Thursday 25 September 2008
Dorky is the new cool
I think Junot Diaz's super-extra-dynamite!-popular novel The Brief Wondrous Life of Oscar Wao was really, really good. It didn't, however, totally blow my mind the way I was constantly promised it would.
Hype is good in the book world because it gets people buying, and that's good for everyone. But it can also backfire and leave people wondering why everyone liked today's it-book so much they want to do the literary equivalent of throw their undies at the it-book's author.
(I realize this metaphor, because it calls to mind that incomparable hip swiveller Tom Jones, makes it seem like this novel's fans are all women. Au contraire - The Brief Wondrous Life of Oscar Wao seems to have universal appeal. If more men would just throw their skivvies at Shania Twain when they're at her concerts I wouldn't have to do any explaining here - get with it, guys!)
I wonder if I hadn't heard anything about this book if I would have liked it more - no expectations, no(t so much) disappointment. But then I question that theory because half the books I read, I read on others' recommendations and I very often enjoy them immensely.
So, was it the incredibly strenuous way in which this book was recommended that got my expectations up unreasonably high? Was it that it seemed like a combination of Jonathan Safran Foer and Gabriel Garcia Marquez with a dash of Michael Chabon thrown in for seasoning - all good writers, but somehow a little less mind-blowing when combined? (And I would like to make it clear that no, I don't think either JSF or MC are in the same league as GGM! No one is!)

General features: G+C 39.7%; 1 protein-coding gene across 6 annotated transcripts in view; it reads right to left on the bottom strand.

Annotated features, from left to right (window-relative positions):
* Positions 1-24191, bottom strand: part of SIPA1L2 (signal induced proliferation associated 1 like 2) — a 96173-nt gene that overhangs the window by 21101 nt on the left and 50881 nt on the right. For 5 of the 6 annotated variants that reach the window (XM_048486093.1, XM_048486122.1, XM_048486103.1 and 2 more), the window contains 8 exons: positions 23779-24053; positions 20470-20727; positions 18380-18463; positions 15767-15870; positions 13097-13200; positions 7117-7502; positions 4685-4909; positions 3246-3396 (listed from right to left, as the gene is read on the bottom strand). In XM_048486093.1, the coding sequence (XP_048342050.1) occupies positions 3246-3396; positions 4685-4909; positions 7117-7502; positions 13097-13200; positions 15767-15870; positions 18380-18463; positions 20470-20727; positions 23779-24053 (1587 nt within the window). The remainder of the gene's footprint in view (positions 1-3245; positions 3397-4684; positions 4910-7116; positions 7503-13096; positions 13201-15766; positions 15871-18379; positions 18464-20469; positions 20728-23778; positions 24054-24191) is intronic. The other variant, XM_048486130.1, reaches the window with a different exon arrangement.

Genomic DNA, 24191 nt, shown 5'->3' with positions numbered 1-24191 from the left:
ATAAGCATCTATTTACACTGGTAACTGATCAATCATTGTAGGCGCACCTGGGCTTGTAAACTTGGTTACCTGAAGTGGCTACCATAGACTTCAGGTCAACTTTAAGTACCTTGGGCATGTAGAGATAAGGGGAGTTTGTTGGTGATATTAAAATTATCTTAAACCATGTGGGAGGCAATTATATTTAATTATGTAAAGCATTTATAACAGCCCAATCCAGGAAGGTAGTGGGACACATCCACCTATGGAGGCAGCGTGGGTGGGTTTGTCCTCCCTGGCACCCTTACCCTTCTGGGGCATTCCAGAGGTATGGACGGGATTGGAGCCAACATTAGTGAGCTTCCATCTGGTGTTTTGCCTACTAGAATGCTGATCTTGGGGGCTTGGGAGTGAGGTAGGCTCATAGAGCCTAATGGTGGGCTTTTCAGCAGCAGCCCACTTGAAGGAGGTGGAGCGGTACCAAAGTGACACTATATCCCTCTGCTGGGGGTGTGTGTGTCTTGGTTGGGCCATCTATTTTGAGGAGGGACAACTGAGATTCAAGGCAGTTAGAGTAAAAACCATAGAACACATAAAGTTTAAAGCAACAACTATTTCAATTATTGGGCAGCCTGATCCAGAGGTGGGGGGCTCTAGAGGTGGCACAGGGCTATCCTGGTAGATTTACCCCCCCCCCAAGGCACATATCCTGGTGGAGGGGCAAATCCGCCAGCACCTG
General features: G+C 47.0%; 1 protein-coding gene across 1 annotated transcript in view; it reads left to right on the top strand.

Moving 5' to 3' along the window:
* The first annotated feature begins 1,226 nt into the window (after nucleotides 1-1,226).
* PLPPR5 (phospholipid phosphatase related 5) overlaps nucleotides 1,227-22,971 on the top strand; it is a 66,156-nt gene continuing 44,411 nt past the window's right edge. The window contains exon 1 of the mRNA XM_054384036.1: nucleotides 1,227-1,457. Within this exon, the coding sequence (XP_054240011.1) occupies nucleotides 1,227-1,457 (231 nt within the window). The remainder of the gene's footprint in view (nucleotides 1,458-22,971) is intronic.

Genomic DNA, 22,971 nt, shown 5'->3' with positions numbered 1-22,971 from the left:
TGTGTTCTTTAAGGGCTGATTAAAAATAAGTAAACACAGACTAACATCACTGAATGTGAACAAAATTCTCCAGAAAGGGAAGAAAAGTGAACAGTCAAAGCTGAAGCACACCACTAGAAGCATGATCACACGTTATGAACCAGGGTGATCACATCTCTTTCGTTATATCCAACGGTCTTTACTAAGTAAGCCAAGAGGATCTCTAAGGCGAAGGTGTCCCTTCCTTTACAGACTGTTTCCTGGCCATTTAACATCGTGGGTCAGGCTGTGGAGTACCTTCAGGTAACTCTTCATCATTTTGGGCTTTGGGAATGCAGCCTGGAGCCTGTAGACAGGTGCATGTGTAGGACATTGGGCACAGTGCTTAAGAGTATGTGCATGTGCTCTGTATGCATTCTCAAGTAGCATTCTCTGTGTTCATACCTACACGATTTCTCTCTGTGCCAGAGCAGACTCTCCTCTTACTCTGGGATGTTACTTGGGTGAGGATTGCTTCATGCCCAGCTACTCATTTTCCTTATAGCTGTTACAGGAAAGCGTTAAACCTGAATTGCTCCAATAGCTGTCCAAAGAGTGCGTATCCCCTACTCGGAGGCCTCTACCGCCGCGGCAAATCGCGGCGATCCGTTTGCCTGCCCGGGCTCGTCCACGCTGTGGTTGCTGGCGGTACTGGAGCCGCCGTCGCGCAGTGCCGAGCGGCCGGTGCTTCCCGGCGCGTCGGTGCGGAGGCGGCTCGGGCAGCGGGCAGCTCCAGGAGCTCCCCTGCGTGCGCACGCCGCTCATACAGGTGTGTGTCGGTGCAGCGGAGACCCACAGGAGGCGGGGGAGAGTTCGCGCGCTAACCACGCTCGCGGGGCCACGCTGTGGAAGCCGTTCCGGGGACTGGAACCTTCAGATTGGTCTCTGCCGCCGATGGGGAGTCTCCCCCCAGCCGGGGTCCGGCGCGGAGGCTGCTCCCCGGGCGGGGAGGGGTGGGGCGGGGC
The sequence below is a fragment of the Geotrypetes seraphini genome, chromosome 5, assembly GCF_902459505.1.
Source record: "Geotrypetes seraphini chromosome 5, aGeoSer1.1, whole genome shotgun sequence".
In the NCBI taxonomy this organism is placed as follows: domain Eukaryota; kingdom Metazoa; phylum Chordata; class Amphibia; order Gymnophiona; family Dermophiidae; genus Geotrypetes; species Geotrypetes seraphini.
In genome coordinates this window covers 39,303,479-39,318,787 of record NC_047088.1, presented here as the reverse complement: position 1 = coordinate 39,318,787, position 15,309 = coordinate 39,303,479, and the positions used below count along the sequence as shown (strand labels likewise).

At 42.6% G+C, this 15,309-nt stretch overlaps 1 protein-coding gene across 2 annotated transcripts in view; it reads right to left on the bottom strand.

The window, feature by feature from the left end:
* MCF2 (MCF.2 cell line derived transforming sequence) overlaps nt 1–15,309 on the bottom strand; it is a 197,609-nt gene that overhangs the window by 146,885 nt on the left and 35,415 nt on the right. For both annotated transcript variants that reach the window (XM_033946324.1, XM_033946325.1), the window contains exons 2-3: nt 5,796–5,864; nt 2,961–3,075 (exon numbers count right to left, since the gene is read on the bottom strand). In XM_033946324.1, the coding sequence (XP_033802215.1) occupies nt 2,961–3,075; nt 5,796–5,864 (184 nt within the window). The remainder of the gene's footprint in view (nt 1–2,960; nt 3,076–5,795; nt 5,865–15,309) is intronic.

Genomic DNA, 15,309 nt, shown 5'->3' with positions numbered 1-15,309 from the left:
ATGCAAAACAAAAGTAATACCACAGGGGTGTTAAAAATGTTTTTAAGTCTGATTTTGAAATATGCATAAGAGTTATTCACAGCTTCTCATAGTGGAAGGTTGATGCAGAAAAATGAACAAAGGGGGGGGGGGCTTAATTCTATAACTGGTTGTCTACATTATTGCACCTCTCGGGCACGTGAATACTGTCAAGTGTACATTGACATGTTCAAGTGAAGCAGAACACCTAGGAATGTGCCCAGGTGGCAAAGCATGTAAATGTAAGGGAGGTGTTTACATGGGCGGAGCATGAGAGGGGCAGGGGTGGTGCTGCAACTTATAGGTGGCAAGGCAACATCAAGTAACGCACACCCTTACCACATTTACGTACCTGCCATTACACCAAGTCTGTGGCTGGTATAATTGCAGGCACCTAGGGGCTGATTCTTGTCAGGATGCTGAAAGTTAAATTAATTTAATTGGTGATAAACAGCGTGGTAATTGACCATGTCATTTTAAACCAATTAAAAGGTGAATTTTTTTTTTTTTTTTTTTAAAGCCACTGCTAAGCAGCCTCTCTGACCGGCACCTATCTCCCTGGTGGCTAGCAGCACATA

Or was it because it was too academic? People reading this post are saying "huh"? maybe. It certainly isn't the most academic and stiff novel of the many stiff novels I've read by academics (who can get all the elements right - knowing said elements is, after all, their job). But it was definitely written by someone who wanted readers to know how much they knew. That's not cool when Salman Rushdie does it and he has a cool beard and bad hair to excuse it a bit.
Also, the ridiculous academic in-jokes made me a little disappointed, with the exception of comparing Oscar's vicious ass-kicking to an 8 am Modern Language Association conference panel, which made me really disappointed. Oh dear - that's just callous and kind of sad, buddy. If used in an English class to discuss simile, that comparison would be chalked up as a poor one indeed (poor in taste and in effectiveness). At least you can draw funny pics in an 8 am MLA panel so that others think you're taking detailed and profound notes; you can't do that when you're having your teeth kicked in and praying not to die!
Anyway, the character of Oscar was really very compelling but he's not directly in the story as much as I would have liked. Don't get me wrong, I enjoyed all the other family threads but I wanted Oscar to be front and centre all the time. He was the biggest dork in the world but was (therefore?) charming and tragic and hilarious and embarrassing all at once. He totally would have been my best friend...er now.
I think I feel about Diaz what some people I know felt about Jonathan Safran Foer: that he's really good but he's not end-(or beginning)-of-the-world good. That said, I'll certainly read his other stuff - really good is damned hard to find, after all.